Dimensions and the Profile of Surface Nanobubbles: Tip–Nanobubble Interactions and Nanobubble Deformation in Atomic Force Microscopy

2014-10-14T00:00:00Z (GMT) by Wiktoria Walczyk Holger Schönherr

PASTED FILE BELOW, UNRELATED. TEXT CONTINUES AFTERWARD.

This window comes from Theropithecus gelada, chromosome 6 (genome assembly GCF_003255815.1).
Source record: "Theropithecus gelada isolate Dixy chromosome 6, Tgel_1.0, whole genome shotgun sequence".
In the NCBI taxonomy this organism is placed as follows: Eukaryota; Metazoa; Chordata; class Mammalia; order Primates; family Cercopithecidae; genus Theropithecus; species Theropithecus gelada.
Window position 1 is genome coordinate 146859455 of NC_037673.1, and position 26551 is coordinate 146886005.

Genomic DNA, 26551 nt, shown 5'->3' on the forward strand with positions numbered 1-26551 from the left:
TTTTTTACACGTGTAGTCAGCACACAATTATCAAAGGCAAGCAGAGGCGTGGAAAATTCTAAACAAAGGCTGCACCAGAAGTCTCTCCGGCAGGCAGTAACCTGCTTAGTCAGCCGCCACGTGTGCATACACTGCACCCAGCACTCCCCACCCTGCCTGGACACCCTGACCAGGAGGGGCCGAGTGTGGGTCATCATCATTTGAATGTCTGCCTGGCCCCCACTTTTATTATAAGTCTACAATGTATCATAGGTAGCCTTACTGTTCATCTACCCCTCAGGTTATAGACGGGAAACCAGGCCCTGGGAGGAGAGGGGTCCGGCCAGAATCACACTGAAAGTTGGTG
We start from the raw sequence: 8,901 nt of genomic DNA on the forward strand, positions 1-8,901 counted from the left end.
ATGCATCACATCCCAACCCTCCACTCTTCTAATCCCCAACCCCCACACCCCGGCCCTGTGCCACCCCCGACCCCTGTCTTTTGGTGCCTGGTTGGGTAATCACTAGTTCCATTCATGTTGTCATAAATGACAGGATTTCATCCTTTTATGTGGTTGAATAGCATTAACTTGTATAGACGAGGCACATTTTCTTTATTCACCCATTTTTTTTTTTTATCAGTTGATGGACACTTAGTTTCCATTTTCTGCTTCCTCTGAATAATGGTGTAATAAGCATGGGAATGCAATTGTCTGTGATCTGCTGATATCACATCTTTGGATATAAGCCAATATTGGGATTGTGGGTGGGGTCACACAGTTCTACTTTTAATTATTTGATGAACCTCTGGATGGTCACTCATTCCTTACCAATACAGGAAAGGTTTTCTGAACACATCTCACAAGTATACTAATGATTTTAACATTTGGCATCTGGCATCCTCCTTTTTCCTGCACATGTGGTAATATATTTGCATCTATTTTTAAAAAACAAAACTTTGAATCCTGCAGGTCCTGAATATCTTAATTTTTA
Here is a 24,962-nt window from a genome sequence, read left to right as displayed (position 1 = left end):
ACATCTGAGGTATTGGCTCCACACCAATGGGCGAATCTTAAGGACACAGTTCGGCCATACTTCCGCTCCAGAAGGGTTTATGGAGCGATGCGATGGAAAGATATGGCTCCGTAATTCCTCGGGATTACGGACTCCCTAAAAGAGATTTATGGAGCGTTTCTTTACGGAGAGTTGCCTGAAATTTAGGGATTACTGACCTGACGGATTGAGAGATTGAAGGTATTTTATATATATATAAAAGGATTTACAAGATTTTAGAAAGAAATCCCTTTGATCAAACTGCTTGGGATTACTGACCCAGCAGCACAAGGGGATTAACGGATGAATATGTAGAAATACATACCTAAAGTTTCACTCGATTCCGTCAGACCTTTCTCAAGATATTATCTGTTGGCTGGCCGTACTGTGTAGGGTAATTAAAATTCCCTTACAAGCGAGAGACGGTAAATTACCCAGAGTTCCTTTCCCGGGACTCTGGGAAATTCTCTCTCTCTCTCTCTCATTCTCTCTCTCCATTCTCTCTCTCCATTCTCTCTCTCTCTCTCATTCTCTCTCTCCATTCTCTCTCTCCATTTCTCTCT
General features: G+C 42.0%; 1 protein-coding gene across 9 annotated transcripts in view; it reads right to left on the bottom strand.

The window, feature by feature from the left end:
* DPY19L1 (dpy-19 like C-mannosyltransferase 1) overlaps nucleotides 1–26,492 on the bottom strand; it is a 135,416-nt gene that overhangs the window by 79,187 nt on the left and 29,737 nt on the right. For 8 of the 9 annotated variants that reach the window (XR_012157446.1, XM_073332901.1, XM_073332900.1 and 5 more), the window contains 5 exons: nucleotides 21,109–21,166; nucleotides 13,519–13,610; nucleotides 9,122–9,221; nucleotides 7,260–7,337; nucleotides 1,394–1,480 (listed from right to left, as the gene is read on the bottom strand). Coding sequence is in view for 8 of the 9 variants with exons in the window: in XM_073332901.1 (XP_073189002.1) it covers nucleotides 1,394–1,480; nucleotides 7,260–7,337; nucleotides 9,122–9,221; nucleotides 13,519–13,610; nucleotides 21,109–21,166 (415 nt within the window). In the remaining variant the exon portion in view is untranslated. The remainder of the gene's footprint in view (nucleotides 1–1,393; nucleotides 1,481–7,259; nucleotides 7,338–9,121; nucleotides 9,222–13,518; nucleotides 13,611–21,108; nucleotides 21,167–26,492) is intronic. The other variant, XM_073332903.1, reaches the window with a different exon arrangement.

The interactions between argon surface nanobubbles and AFM tips on HOPG (highly oriented pyrolitic graphite) in water and the concomitant nanobubble deformation were analyzed as a function of position on the nanobubbles in a combined tapping mode and force–volume mode AFM study with hydrophilic and hydrophobic AFM tips. On the basis of the detailed analysis of force–distance curves acquired on the bubbles, we found that for hydrophobic tips the bubble interface may jump toward the tip and that the tip–bubble interaction strength and the magnitude of the bubble deformation were functions of vertical and horizontal position of the tip on the bubble and depended on the bubble size and tip size and functionality. The spatial variation is attributed to long-range attractive forces originating from the substrate under the bubbles, which dominate the interaction at the bubble rim. The nonuniform bubble deformation leads to a nonuniform underestimation of the bubble height, width, and contact angle in conventional AFM height data. In particular, scanning with a hydrophobic tip resulted in severe bubble deformation and distorted information in the AFM height image. For a typical nanobubble, the upward deformation may extend up to tens of nanometers above the unperturbed bubble height, and the lateral deformation may constitute 20% of the bubble width. Therefore, only scanning with a hydrophilic tip and no direct contact between the tip and the bubble may reduce nanobubble deformation and provide reliable AFM images that can be used to estimate adequately the unperturbed nanobubble dimensions. The deformation of the bubble shape and underestimation of the bubble size lead to the conclusion that the profile of surface nanobubbles is much closer than previously thought to a nearly flat bubble profile and hence that the Laplace pressure is much closer to the atmospheric pressure. Together with line pinning, this may explain the long nanobubble lifetimes observed previously. The findings presented in this report hold independently of the material that constitutes the interrogated nanoscale surface features.